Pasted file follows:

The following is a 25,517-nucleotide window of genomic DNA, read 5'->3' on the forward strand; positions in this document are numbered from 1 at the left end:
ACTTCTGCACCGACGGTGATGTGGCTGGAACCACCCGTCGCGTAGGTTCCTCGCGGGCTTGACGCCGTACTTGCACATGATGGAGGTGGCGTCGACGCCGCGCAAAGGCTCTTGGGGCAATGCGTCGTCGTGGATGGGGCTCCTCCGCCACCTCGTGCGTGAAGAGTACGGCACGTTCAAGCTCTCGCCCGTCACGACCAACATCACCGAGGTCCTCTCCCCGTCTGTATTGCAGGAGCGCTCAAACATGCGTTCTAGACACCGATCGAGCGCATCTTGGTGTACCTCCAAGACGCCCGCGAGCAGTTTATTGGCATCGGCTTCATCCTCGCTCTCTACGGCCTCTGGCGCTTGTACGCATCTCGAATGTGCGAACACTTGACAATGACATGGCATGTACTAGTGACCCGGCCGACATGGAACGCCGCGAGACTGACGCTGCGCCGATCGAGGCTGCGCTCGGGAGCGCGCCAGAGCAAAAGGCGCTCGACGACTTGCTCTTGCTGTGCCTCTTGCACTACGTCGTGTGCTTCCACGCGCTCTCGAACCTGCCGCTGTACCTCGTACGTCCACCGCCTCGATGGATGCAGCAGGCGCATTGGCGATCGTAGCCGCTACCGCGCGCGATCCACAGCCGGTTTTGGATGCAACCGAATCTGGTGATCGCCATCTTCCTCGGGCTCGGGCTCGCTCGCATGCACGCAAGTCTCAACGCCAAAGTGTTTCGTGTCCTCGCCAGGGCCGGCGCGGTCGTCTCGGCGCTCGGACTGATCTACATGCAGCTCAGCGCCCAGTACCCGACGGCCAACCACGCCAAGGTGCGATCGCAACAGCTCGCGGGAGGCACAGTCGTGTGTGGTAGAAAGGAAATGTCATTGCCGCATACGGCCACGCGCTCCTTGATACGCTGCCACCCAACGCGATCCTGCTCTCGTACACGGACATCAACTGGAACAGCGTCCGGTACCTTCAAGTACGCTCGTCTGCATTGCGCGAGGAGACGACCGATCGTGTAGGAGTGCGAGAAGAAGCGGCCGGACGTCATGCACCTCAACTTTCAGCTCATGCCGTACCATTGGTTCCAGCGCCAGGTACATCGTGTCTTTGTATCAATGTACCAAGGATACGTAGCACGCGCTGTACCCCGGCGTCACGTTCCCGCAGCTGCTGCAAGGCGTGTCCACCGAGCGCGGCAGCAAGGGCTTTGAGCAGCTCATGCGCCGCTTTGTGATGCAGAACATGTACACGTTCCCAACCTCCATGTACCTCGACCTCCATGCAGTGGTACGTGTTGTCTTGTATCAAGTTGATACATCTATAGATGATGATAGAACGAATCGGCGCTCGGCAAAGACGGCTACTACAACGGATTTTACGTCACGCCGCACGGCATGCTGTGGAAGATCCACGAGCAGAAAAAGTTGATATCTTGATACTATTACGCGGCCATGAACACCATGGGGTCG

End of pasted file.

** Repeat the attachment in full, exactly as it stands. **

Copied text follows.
The following is a 25,517-nucleotide window of genomic DNA, read 5'->3' on the forward strand; positions in this document are numbered from 1 at the left end:
ACTTCTGCACCGACGGTGATGTGGCTGGAACCACCCGTCGCGTAGGTTCCTCGCGGGCTTGACGCCGTACTTGCACATGATGGAGGTGGCGTCGACGCCGCGCAAAGGCTCTTGGGGCAATGCGTCGTCGTGGATGGGGCTCCTCCGCCACCTCGTGCGTGAAGAGTACGGCACGTTCAAGCTCTCGCCCGTCACGACCAACATCACCGAGGTCCTCTCCCCGTCTGTATTGCAGGAGCGCTCAAACATGCGTTCTAGACACCGATCGAGCGCATCTTGGTGTACCTCCAAGACGCCCGCGAGCAGTTTATTGGCATCGGCTTCATCCTCGCTCTCTACGGCCTCTGGCGCTTGTACGCATCTCGAATGTGCGAACACTTGACAATGACATGGCATGTACTAGTGACCCGGCCGACATGGAACGCCGCGAGACTGACGCTGCGCCGATCGAGGCTGCGCTCGGGAGCGCGCCAGAGCAAAAGGCGCTCGACGACTTGCTCTTGCTGTGCCTCTTGCACTACGTCGTGTGCTTCCACGCGCTCTCGAACCTGCCGCTGTACCTCGTACGTCCACCGCCTCGATGGATGCAGCAGGCGCATTGGCGATCGTAGCCGCTACCGCGCGCGATCCACAGCCGGTTTTGGATGCAACCGAATCTGGTGATCGCCATCTTCCTCGGGCTCGGGCTCGCTCGCATGCACGCAAGTCTCAACGCCAAAGTGTTTCGTGTCCTCGCCAGGGCCGGCGCGGTCGTCTCGGCGCTCGGACTGATCTACATGCAGCTCAGCGCCCAGTACCCGACGGCCAACCACGCCAAGGTGCGATCGCAACAGCTCGCGGGAGGCACAGTCGTGTGTGGTAGAAAGGAAATGTCATTGCCGCATACGGCCACGCGCTCCTTGATACGCTGCCACCCAACGCGATCCTGCTCTCGTACACGGACATCAACTGGAACAGCGTCCGGTACCTTCAAGTACGCTCGTCTGCATTGCGCGAGGAGACGACCGATCGTGTAGGAGTGCGAGAAGAAGCGGCCGGACGTCATGCACCTCAACTTTCAGCTCATGCCGTACCATTGGTTCCAGCGCCAGGTACATCGTGTCTTTGTATCAATGTACCAAGGATACGTAGCACGCGCTGTACCCCGGCGTCACGTTCCCGCAGCTGCTGCAAGGCGTGTCCACCGAGCGCGGCAGCAAGGGCTTTGAGCAGCTCATGCGCCGCTTTGTGATGCAGAACATGTACACGTTCCCAACCTCCATGTACCTCGACCTCCATGCAGTGGTACGTGTTGTCTTGTATCAAGTTGATACATCTATAGATGATGATAGAACGAATCGGCGCTCGGCAAAGACGGCTACTACAACGGATTTTACGTCACGCCGCACGGCATGCTGTGGAAGATCCACGAGCAGAAAAAGTTGATATCTTGATACTATTACGCGGCCATGAACACCATGGGGTCG